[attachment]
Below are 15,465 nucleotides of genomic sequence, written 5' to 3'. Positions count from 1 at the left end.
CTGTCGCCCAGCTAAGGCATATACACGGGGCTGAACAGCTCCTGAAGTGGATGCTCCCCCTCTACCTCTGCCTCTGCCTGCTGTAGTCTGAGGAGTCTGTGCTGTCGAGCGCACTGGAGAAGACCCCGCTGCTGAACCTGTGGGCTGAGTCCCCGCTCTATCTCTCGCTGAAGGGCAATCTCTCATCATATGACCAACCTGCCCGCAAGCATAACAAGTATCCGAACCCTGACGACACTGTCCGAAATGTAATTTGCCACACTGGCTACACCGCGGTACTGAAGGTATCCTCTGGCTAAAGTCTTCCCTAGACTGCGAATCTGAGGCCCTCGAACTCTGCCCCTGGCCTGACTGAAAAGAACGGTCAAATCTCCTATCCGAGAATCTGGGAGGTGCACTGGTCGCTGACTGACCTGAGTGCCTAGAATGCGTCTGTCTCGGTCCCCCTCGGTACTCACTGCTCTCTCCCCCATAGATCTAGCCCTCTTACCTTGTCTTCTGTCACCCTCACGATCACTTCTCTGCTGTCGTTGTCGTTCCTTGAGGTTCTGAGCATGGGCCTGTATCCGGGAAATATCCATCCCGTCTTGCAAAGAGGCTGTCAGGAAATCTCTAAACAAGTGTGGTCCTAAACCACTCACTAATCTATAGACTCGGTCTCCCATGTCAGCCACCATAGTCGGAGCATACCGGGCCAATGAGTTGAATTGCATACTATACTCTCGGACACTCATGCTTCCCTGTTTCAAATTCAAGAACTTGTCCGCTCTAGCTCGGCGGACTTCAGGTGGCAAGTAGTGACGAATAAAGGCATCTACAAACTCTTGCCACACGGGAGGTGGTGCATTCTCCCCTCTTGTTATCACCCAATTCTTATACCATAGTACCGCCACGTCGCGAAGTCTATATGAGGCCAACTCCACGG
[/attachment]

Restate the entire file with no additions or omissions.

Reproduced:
Below are 15,465 nucleotides of genomic sequence, written 5' to 3'. Positions count from 1 at the left end.
CTGTCGCCCAGCTAAGGCATATACACGGGGCTGAACAGCTCCTGAAGTGGATGCTCCCCCTCTACCTCTGCCTCTGCCTGCTGTAGTCTGAGGAGTCTGTGCTGTCGAGCGCACTGGAGAAGACCCCGCTGCTGAACCTGTGGGCTGAGTCCCCGCTCTATCTCTCGCTGAAGGGCAATCTCTCATCATATGACCAACCTGCCCGCAAGCATAACAAGTATCCGAACCCTGACGACACTGTCCGAAATGTAATTTGCCACACTGGCTACACCGCGGTACTGAAGGTATCCTCTGGCTAAAGTCTTCCCTAGACTGCGAATCTGAGGCCCTCGAACTCTGCCCCTGGCCTGACTGAAAAGAACGGTCAAATCTCCTATCCGAGAATCTGGGAGGTGCACTGGTCGCTGACTGACCTGAGTGCCTAGAATGCGTCTGTCTCGGTCCCCCTCGGTACTCACTGCTCTCTCCCCCATAGATCTAGCCCTCTTACCTTGTCTTCTGTCACCCTCACGATCACTTCTCTGCTGTCGTTGTCGTTCCTTGAGGTTCTGAGCATGGGCCTGTATCCGGGAAATATCCATCCCGTCTTGCAAAGAGGCTGTCAGGAAATCTCTAAACAAGTGTGGTCCTAAACCACTCACTAATCTATAGACTCGGTCTCCCATGTCAGCCACCATAGTCGGAGCATACCGGGCCAATGAGTTGAATTGCATACTATACTCTCGGACACTCATGCTTCCCTGTTTCAAATTCAAGAACTTGTCCGCTCTAGCTCGGCGGACTTCAGGTGGCAAGTAGTGACGAATAAAGGCATCTACAAACTCTTGCCACACGGGAGGTGGTGCATTCTCCCCTCTTGTTATCACCCAATTCTTATACCATAGTACCGCCACGTCGCGAAGTCTATATGAGGCCAACTCCACGG